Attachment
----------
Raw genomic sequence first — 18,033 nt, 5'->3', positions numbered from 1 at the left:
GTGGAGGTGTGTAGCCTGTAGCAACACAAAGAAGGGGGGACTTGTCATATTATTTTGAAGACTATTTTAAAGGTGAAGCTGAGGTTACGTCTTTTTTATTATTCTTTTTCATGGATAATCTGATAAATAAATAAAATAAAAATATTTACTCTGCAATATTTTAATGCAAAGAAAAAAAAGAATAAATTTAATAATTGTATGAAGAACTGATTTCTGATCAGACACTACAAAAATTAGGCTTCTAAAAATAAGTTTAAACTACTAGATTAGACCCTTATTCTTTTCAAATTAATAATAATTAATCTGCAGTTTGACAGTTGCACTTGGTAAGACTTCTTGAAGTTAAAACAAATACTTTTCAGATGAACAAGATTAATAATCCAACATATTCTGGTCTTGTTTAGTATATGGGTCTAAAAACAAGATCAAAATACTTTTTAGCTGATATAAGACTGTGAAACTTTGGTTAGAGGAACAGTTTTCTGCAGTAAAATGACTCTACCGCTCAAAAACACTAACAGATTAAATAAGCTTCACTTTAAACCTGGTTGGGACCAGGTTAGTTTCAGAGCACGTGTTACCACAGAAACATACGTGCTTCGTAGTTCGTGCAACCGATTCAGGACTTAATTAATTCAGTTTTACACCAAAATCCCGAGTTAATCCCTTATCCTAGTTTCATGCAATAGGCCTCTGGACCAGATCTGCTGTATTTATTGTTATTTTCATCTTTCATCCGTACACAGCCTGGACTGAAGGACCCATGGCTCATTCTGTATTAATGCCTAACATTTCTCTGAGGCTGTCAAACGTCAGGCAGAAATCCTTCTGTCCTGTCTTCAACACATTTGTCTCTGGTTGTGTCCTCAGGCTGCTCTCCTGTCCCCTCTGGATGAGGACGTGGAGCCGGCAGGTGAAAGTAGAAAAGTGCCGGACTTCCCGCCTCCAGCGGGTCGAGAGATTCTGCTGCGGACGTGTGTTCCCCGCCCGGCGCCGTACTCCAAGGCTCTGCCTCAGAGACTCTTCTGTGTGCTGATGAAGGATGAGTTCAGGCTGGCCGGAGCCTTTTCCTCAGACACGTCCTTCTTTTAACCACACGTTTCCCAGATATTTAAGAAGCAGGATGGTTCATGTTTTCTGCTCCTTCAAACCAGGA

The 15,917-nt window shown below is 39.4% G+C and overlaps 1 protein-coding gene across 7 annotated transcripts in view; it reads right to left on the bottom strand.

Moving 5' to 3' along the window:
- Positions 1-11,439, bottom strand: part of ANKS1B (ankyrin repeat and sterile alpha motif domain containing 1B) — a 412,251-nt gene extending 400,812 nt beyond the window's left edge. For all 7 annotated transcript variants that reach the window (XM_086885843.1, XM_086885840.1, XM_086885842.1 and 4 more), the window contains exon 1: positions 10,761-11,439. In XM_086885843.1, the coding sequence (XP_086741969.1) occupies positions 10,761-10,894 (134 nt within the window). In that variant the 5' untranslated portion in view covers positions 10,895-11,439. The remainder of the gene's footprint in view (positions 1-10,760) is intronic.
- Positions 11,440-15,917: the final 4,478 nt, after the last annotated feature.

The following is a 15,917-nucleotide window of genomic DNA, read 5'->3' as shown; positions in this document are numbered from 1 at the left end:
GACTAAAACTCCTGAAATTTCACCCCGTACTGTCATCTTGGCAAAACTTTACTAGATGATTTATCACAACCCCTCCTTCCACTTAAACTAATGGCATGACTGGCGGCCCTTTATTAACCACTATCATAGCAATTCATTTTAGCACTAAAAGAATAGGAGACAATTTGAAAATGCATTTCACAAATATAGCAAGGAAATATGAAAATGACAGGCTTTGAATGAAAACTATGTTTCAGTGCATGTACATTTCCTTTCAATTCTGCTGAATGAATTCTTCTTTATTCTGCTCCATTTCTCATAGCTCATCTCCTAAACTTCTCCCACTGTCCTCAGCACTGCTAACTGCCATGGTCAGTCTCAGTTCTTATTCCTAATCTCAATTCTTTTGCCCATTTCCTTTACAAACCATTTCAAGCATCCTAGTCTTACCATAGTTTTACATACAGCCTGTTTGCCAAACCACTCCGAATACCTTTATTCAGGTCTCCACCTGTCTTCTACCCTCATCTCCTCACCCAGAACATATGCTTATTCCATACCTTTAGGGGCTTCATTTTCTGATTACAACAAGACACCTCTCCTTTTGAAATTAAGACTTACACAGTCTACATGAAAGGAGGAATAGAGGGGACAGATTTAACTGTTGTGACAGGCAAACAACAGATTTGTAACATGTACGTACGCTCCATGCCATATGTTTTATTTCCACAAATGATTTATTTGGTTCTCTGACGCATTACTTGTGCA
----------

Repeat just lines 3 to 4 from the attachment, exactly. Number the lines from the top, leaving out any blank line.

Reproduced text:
The 15,917-nt window shown below is 39.4% G+C and overlaps 1 protein-coding gene across 7 annotated transcripts in view; it reads right to left on the bottom strand.

Moving 5' to 3' along the window: